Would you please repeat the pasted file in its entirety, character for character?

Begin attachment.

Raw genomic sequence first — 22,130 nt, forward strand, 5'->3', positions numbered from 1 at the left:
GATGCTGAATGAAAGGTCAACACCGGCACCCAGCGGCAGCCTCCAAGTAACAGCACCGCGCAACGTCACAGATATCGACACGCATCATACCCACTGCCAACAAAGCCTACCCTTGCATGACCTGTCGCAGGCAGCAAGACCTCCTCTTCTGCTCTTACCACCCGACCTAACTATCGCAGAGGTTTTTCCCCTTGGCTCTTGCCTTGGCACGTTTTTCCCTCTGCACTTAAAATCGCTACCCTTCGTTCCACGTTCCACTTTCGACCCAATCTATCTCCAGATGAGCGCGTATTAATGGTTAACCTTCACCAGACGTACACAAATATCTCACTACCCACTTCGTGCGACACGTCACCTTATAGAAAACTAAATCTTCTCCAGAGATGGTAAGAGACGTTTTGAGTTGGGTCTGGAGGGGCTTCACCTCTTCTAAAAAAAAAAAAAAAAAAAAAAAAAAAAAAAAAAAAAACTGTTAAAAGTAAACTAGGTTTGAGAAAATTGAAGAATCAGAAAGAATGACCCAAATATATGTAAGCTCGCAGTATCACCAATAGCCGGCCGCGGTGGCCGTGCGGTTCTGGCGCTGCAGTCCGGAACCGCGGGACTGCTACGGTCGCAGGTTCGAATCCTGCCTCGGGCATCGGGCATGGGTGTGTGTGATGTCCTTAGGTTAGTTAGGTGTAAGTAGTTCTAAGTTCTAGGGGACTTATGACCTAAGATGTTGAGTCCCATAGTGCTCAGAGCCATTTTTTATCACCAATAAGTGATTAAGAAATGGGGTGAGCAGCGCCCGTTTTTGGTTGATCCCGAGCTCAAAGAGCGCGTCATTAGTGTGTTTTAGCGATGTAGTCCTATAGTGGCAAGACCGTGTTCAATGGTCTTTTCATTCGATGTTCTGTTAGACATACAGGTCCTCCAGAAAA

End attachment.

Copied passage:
Raw genomic sequence first — 22,130 nt, forward strand, 5'->3', positions numbered from 1 at the left:
GATGCTGAATGAAAGGTCAACACCGGCACCCAGCGGCAGCCTCCAAGTAACAGCACCGCGCAACGTCACAGATATCGACACGCATCATACCCACTGCCAACAAAGCCTACCCTTGCATGACCTGTCGCAGGCAGCAAGACCTCCTCTTCTGCTCTTACCACCCGACCTAACTATCGCAGAGGTTTTTCCCCTTGGCTCTTGCCTTGGCACGTTTTTCCCTCTGCACTTAAAATCGCTACCCTTCGTTCCACGTTCCACTTTCGACCCAATCTATCTCCAGATGAGCGCGTATTAATGGTTAACCTTCACCAGACGTACACAAATATCTCACTACCCACTTCGTGCGACACGTCACCTTATAGAAAACTAAATCTTCTCCAGAGATGGTAAGAGACGTTTTGAGTTGGGTCTGGAGGGGCTTCACCTCTTCTAAAAAAAAAAAAAAAAAAAAAAAAAAAAAAAAAAAAAACTGTTAAAAGTAAACTAGGTTTGAGAAAATTGAAGAATCAGAAAGAATGACCCAAATATATGTAAGCTCGCAGTATCACCAATAGCCGGCCGCGGTGGCCGTGCGGTTCTGGCGCTGCAGTCCGGAACCGCGGGACTGCTACGGTCGCAGGTTCGAATCCTGCCTCGGGCATCGGGCATGGGTGTGTGTGATGTCCTTAGGTTAGTTAGGTGTAAGTAGTTCTAAGTTCTAGGGGACTTATGACCTAAGATGTTGAGTCCCATAGTGCTCAGAGCCATTTTTTATCACCAATAAGTGATTAAGAAATGGGGTGAGCAGCGCCCGTTTTTGGTTGATCCCGAGCTCAAAGAGCGCGTCATTAGTGTGTTTTAGCGATGTAGTCCTATAGTGGCAAGACCGTGTTCAATGGTCTTTTCATTCGATGTTCTGTTAGACATACAGGTCCTCCAGAAAA